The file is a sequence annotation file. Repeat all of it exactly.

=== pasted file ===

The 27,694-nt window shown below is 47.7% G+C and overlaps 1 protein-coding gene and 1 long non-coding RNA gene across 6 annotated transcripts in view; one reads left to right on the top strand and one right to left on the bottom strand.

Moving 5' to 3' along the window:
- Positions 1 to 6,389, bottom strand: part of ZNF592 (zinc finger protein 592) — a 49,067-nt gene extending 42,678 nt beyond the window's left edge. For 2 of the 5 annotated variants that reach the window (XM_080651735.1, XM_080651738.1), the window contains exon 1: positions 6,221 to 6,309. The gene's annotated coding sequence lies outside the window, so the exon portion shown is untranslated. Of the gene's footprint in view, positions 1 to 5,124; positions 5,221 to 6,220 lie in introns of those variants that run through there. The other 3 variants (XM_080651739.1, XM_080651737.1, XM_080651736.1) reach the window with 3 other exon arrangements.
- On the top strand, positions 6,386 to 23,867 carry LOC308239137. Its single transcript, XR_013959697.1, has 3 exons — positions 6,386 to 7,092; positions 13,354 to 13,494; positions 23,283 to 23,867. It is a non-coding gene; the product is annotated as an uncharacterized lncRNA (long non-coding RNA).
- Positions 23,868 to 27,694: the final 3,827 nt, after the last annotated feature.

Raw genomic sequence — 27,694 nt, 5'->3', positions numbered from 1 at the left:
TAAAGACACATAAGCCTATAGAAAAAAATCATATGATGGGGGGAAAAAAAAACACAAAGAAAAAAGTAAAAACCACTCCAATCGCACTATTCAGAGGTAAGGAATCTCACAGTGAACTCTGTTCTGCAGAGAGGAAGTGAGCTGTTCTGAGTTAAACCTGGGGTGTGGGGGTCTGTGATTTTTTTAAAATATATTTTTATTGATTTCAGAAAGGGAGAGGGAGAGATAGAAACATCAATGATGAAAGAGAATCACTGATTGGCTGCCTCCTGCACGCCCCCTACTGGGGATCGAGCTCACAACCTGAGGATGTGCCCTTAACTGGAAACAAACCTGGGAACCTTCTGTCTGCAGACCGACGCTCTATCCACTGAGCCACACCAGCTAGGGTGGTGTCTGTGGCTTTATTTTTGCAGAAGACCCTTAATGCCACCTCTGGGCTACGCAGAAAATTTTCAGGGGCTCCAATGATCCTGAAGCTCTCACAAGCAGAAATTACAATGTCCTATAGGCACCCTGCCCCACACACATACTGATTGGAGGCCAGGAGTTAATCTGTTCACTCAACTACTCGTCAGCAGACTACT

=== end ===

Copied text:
The 27,694-nt window shown below is 47.7% G+C and overlaps 1 protein-coding gene and 1 long non-coding RNA gene across 6 annotated transcripts in view; one reads left to right on the top strand and one right to left on the bottom strand.

Moving 5' to 3' along the window:
- Positions 1 to 6,389, bottom strand: part of ZNF592 (zinc finger protein 592) — a 49,067-nt gene extending 42,678 nt beyond the window's left edge. For 2 of the 5 annotated variants that reach the window (XM_080651735.1, XM_080651738.1), the window contains exon 1: positions 6,221 to 6,309. The gene's annotated coding sequence lies outside the window, so the exon portion shown is untranslated. Of the gene's footprint in view, positions 1 to 5,124; positions 5,221 to 6,220 lie in introns of those variants that run through there. The other 3 variants (XM_080651739.1, XM_080651737.1, XM_080651736.1) reach the window with 3 other exon arrangements.
- On the top strand, positions 6,386 to 23,867 carry LOC308239137. Its single transcript, XR_013959697.1, has 3 exons — positions 6,386 to 7,092; positions 13,354 to 13,494; positions 23,283 to 23,867. It is a non-coding gene; the product is annotated as an uncharacterized lncRNA (long non-coding RNA).
- Positions 23,868 to 27,694: the final 3,827 nt, after the last annotated feature.

Raw genomic sequence — 27,694 nt, 5'->3', positions numbered from 1 at the left:
TAAAGACACATAAGCCTATAGAAAAAAATCATATGATGGGGGGAAAAAAAAACACAAAGAAAAAAGTAAAAACCACTCCAATCGCACTATTCAGAGGTAAGGAATCTCACAGTGAACTCTGTTCTGCAGAGAGGAAGTGAGCTGTTCTGAGTTAAACCTGGGGTGTGGGGGTCTGTGATTTTTTTAAAATATATTTTTATTGATTTCAGAAAGGGAGAGGGAGAGATAGAAACATCAATGATGAAAGAGAATCACTGATTGGCTGCCTCCTGCACGCCCCCTACTGGGGATCGAGCTCACAACCTGAGGATGTGCCCTTAACTGGAAACAAACCTGGGAACCTTCTGTCTGCAGACCGACGCTCTATCCACTGAGCCACACCAGCTAGGGTGGTGTCTGTGGCTTTATTTTTGCAGAAGACCCTTAATGCCACCTCTGGGCTACGCAGAAAATTTTCAGGGGCTCCAATGATCCTGAAGCTCTCACAAGCAGAAATTACAATGTCCTATAGGCACCCTGCCCCACACACATACTGATTGGAGGCCAGGAGTTAATCTGTTCACTCAACTACTCGTCAGCAGACTACT